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Now that was an report worth reading!

Some good points on the current commodity boom - maybe that's where Treasurer Costello sourced his material warning investors/speculators to be cautious on expecting further material gains in commodity shares!


Is 'Carry Trade' the same concept as those foreign currency loans alot of Australian farmers took out in the mid 1980s (eg borrow swiss franc loans because the interest rate is low but forget that the A$ can depreciate making repayments even higher? - a lot of unhappy farmers I recall)


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A carry trade is when one thing is borrowed in order to buy another. In this case it has involved borrowing Japanese Yen at 0.1% interest in order to invest in other currencies such as, for example, the New Zealand Dollar. Since NZ interest rates are about 7.25%, doing this makes a substantial profit on your borrowed money just by literally banking it in another country.

The very low interest rate in Japan has provided the source of funds for the carry trades thus enabling large investments to be made in the currencies of other countries. It's highly profitable untill that source of funds starts to dry up, as the Bank of Japan (equiv the RBA in Oz or BoE in UK) are now implying will happen. Then it's game over and the unwinding of all those speculative positions is likely to mean selling a lot of non-Japanese currency thus reducing its value and in due course putting pressure on other central banks (eg RBA, BoE) to raise their interest rates also (in order to keep their currencies attractive). A global trend of rising interest rates is thus born.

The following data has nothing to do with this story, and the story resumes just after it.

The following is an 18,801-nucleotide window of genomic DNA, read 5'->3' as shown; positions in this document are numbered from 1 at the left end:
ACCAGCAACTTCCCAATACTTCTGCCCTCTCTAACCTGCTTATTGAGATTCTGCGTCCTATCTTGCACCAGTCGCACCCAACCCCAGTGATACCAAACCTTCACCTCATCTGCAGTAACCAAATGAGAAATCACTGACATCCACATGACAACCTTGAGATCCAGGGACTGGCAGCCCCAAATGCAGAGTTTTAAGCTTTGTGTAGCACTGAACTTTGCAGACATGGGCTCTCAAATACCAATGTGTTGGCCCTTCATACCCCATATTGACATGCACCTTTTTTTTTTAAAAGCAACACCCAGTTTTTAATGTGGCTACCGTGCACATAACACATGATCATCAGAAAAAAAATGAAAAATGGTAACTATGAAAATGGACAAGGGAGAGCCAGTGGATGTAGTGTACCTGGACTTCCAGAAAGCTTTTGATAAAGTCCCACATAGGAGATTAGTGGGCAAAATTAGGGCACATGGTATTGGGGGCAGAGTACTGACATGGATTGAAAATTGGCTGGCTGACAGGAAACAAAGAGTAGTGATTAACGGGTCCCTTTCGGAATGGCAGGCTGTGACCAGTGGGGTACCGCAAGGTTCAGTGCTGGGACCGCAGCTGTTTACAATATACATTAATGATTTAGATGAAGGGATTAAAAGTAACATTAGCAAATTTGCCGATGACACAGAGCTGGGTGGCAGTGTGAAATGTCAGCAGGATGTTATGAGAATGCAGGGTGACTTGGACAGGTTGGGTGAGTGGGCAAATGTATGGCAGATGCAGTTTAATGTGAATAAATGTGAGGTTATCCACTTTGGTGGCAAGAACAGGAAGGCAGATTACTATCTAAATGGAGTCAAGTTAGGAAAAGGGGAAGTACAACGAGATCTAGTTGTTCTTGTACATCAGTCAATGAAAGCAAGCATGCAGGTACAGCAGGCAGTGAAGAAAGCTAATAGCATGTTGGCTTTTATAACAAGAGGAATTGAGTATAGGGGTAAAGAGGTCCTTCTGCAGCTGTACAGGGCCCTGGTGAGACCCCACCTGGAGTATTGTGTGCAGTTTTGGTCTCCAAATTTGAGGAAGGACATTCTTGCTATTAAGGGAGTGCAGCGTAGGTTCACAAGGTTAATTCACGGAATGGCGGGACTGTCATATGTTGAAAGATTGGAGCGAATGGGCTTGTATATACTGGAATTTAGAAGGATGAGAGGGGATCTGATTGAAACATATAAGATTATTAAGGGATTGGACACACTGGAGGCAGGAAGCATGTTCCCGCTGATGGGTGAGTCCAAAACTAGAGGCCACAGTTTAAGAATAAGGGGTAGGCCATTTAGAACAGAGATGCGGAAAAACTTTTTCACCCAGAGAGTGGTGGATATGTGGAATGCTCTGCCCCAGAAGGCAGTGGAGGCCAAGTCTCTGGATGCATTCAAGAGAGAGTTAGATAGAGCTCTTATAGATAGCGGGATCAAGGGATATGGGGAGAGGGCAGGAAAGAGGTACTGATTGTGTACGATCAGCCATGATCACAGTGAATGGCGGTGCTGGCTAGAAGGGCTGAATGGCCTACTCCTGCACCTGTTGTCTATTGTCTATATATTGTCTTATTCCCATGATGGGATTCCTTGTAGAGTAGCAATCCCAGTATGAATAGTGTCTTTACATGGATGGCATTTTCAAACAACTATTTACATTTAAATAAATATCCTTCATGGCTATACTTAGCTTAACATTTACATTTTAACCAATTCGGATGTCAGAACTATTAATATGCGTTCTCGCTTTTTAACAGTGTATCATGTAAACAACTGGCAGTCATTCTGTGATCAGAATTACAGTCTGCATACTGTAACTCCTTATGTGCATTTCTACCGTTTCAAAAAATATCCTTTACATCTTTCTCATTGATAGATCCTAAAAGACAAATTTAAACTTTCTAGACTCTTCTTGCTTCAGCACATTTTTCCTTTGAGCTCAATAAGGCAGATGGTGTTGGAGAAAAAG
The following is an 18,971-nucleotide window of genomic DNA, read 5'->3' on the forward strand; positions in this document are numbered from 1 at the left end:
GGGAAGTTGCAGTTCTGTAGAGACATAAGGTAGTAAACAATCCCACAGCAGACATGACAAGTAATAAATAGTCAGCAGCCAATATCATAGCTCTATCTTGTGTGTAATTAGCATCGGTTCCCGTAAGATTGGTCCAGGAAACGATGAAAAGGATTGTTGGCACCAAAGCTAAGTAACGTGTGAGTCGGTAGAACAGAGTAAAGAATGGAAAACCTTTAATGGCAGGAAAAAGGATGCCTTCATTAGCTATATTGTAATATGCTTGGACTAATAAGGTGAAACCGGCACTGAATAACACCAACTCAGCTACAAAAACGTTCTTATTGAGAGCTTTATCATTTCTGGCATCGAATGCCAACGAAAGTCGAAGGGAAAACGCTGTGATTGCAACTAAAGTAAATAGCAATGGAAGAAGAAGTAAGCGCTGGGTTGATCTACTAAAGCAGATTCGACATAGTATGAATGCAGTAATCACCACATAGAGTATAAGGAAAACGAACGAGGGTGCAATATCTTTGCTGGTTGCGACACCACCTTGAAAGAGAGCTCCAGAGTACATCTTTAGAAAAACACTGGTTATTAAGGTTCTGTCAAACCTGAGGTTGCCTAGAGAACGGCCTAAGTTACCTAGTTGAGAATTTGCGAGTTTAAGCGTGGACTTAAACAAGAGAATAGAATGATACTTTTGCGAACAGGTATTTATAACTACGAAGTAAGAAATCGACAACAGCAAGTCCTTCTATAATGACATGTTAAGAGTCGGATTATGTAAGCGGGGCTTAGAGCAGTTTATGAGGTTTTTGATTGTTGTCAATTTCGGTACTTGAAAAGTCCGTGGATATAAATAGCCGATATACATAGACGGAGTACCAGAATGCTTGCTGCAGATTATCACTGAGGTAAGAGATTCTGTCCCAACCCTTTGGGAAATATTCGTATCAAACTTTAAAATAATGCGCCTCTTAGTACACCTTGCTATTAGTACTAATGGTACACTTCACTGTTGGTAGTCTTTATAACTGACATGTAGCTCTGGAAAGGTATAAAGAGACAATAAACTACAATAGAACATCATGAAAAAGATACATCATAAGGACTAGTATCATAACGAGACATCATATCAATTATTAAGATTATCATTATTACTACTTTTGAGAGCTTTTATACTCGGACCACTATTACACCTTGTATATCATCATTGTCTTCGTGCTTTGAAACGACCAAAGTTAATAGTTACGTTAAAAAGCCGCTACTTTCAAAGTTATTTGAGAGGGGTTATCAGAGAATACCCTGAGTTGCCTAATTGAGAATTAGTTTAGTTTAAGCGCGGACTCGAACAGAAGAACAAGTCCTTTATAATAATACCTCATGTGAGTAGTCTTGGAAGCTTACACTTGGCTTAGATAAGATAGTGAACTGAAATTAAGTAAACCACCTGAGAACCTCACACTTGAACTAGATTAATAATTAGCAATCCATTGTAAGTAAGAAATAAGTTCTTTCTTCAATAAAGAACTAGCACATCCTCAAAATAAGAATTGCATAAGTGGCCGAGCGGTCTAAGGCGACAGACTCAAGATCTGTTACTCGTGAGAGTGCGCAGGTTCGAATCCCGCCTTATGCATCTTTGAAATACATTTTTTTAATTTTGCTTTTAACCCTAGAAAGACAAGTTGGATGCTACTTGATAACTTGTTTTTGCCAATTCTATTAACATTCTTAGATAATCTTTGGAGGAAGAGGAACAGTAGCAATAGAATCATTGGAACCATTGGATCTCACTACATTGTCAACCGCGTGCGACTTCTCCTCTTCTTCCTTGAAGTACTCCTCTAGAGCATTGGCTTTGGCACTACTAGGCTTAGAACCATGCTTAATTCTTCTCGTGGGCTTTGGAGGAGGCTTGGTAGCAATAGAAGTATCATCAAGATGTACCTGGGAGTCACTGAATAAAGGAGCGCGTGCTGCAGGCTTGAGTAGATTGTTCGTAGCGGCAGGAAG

What the Australian farmers did in the 1980's was similar but not the same. They borrowed in foreign currencies to take advantage of low interest rates (just like those borrowing from Japan recently). But unlike those investing in currencies, they invested the money in actual business - farming - which isn't easy to quickly liqidate in order to repay the loan. Hence they became trapped by rising interest rates and a falling Austrlian Dollar sending their repayments through the roof. Similar in that foreign borrowing is involved but the end use of the money was different to the carry trade.

Borrowing heavily to invest in real estate is also a form of carry trade although it's not the generally accepted meaning of the term. You borrow from a lender with the intention of making a profit which exceeds the interest paid. Just like the currency carry trade only you invest in property instead of bonds.

Bonds? Bonds as in long term debt. Bond prices move inversely to interest rates - if bond prices fall then by definition the interest rate on those bonds (yield) has risen. It's the bond prices which ultimately set interest rates in the market. Since the carry trade money is substantially invested in bonds, a sell of has serious implications for interest rates globally. Indeed bond prices are already falling (interest rates rising).

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  • 301 Brexit, House prices and Summer 2020

    1. 1. Including the effects Brexit, where do you think average UK house prices will be relative to now in June 2020?

      • down 5% +
      • down 2.5%
      • Even
      • up 2.5%
      • up 5%

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